Defining Wilderness

Defining Maine

A Let’s Talk About It series developed by Candace Kanes

What does wilderness mean to you? Adventure? Tranquility? Danger? A means of understanding our place in the universe? Some people connect it with a sense of spirituality, many are simply attracted to its beauty; for others it represents the promise of a simpler or more authentic life.

Even as we develop and “improve” the landscapes around us to make our lives easier, many of us still look to wilderness as a respite from those comfortable lives. Sometimes our longing for wilderness becomes so great that we build highways so we can reach it faster; then roads and trails and even houses in the wilderness itself.

What then is “wilderness?” If we go to it in large numbers, is it still wilderness? What does wilderness mean in Maine and for Maine? These are questions that have been considered since the early days of European contact, and “wilderness” has meant different things at different times. Henry David Thoreau thought wilderness could include humans and some level of human activity. Many contemporary commentators think of wilderness as devoid of permanent human influence.

Regardless of how we define wilderness, the Maine woods—Maine’s wilderness—has long attracted attention from both within the state and without. In many ways, ideas about the wilderness have helped to define the state. In our day it is the competing ideas about wilderness that still frame the unresolved questions about the future of Maine’s forestland.

This series examines the Maine wilderness, how various people have experienced it and written about it, and how those accounts have influenced Maine and shaped its identity. It raises questions about what constitutes wilderness, the relationship between humans and the natural environment, about conservation and ecology, and not least about our personal relationship to the wilderness.

Readings will range from intensely personal to historical. The series begins with Thoreau’s The Maine Woods, first published in 1864, two years after the death of the writer, philosopher, and naturalist from Concord, Massachusetts. Thoreau came to Maine in 1846, when he visited Katahdin; in 1853, when he traveled to Chesuncook; and in 1857, when he paddled on the Allagash and the East Branch of the Penobscot River. The Maine Woods comprises his description of those trips, reflecting his curiosity and concerns—about the flora and fauna, Indians, logging, and everything else associated with the woods. This is one of the most enduring and widely read descriptions of the area. Thoreau of course often is credited with starting the environmental awareness movement. The Maine Woods will be paired with an account by Elizabeth Oakes Smith of her 1849 trip to Katahdin. Oakes Smith, a native of Yarmouth, and a noted writer and lecturer, was reportedly the first woman to scale Maine’s tallest peak.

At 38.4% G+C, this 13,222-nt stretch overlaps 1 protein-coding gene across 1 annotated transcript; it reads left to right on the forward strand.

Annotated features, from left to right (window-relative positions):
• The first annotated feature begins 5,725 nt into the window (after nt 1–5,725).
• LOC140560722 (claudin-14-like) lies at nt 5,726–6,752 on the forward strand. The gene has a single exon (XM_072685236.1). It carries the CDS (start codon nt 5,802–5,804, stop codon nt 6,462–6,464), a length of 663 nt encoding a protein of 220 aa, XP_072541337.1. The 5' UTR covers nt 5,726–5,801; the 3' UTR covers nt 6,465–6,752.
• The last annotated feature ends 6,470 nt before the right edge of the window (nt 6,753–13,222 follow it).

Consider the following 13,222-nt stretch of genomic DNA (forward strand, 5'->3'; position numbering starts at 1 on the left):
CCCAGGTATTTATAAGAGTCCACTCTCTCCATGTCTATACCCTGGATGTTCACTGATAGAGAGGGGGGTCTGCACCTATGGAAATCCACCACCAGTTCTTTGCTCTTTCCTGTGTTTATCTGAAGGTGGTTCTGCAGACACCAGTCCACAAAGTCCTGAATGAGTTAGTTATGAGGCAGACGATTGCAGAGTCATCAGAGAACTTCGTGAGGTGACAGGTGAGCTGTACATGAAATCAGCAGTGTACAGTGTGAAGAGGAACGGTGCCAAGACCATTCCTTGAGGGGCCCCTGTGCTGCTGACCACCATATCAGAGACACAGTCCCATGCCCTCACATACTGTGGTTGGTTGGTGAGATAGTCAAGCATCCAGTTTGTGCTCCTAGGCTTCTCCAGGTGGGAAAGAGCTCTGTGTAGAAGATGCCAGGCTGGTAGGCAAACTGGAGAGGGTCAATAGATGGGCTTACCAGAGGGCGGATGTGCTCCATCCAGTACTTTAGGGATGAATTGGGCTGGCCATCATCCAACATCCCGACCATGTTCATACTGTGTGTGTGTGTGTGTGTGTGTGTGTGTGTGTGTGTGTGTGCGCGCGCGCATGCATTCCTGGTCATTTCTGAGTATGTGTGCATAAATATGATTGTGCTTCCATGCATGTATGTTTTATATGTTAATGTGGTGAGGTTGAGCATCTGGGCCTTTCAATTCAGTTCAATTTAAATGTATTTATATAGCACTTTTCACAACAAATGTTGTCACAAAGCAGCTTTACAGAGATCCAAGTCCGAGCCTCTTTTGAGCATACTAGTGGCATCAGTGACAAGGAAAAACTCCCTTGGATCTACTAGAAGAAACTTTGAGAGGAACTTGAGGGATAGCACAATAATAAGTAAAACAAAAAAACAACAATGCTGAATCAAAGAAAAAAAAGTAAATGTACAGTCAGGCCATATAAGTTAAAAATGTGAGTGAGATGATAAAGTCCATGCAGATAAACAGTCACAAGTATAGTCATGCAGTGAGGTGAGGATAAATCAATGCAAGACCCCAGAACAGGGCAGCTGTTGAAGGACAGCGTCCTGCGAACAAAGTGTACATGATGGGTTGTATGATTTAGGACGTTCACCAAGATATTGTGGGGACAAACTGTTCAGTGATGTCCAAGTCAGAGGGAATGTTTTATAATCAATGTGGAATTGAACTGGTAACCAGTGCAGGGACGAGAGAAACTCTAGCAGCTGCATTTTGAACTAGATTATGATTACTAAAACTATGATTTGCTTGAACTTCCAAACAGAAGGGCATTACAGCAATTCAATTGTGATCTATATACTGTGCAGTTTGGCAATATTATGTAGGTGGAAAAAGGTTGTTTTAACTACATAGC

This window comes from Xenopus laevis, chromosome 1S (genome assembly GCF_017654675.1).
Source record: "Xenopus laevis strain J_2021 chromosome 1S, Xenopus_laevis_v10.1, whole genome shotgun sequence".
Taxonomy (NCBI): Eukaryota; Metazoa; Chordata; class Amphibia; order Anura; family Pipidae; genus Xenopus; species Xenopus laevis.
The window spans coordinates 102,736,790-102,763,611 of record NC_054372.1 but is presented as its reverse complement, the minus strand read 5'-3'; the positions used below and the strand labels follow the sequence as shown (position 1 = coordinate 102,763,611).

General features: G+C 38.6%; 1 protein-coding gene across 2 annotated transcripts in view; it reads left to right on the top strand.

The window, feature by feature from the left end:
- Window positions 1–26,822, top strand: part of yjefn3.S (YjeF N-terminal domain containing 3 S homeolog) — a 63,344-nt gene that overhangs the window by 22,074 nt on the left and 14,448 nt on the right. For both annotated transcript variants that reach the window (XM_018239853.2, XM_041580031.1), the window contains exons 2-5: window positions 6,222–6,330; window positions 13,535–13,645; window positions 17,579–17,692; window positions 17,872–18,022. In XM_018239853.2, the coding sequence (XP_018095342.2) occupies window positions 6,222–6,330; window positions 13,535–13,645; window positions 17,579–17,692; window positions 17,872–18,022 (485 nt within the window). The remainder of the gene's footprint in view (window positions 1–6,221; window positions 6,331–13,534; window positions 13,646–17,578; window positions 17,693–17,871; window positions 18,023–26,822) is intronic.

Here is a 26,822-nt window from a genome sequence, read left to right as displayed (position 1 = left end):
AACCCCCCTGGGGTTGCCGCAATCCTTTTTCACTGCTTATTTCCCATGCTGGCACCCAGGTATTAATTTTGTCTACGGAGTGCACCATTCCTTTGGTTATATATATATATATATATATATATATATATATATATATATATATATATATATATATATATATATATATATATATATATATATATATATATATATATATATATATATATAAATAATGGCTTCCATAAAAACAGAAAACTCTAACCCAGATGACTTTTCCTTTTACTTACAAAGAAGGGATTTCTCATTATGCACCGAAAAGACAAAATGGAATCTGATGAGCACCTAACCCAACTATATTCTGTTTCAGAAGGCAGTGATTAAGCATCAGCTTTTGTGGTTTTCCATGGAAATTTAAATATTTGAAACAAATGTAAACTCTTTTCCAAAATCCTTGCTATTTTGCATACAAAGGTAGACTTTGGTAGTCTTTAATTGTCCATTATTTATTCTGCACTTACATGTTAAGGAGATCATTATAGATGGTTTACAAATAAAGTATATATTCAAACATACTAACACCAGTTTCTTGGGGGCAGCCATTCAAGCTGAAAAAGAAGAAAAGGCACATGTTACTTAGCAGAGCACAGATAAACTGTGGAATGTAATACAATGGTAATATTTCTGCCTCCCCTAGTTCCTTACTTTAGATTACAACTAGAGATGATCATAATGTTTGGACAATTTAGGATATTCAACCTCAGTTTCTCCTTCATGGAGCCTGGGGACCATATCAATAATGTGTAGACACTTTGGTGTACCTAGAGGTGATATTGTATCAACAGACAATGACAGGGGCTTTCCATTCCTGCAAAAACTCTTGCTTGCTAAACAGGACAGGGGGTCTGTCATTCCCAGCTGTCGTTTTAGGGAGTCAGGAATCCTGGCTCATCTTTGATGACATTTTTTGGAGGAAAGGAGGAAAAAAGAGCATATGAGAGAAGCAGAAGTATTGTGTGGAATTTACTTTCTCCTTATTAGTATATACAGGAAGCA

Dean Bennett’s The Wilderness from Chamberlain Farm: A Story of Hope for the American Wild is a historical account of the area around a late 19th century farm. Bennett, a retired University of Maine at Farmington professor of history, has written a history of the wilderness area where the farm was located from its geologic beginnings, through its use by native peoples, as a logging supply point, and finally as a recreation site. The book explores the meaning of wilderness, how it has been interpreted by various people, and the changes on the landscape brought about by those interpretations.

Next in the series is Fly Rod Crosby: the Woman Who Marketed Maine, by Julia A. Hunter and Earle G. Shettleworth, Jr., a short, photo-filled biography of Cornelia “Fly Rod” Crosby of Phillips, Maine. Fly Rod worked for Maine Central Railroad and helped encourage tourism in the Maine woods in the late 19th and early 20th centuries. This session will also include several short accounts by early tourists of their trips to the Maine woods: “Down the Allagash,” about a 1911 canoe trip from Greenville to Fort Kent, written by Henry L. Withee of Rockport; and an 1889 logbook of a hunting-fishing trip to Ragged Lake by John Dunn of St. Paul, Minnesota. Both also are part of Maine Memory Network (www.MaineMemory.net) and can be accessed online, along with numerous photos of both trips.

George S. Kephart came to Maine after World War I, and worked as a forester for eleven years. Campfires Rekindled is his memoir of logging in Maine in those years. It is full of anecdotes, humorous and painful, and information about “modern” logging practices.

The last reading will be We Took to The Woods by Louise Dickinson Rich. This is a classic memoir of life in a remote outpost near Lower Richardson Lake in the 1930’s. Louise, her “husband” Ralph, their young son, Rufus, and sometimes, his daughter Sally, along with various dogs and cats occupy Forest Lodge, where they sustain themselves by fishing, maple sugaring, gathering berries, hauling tourists’ canoes and gear, and doing other odd jobs.

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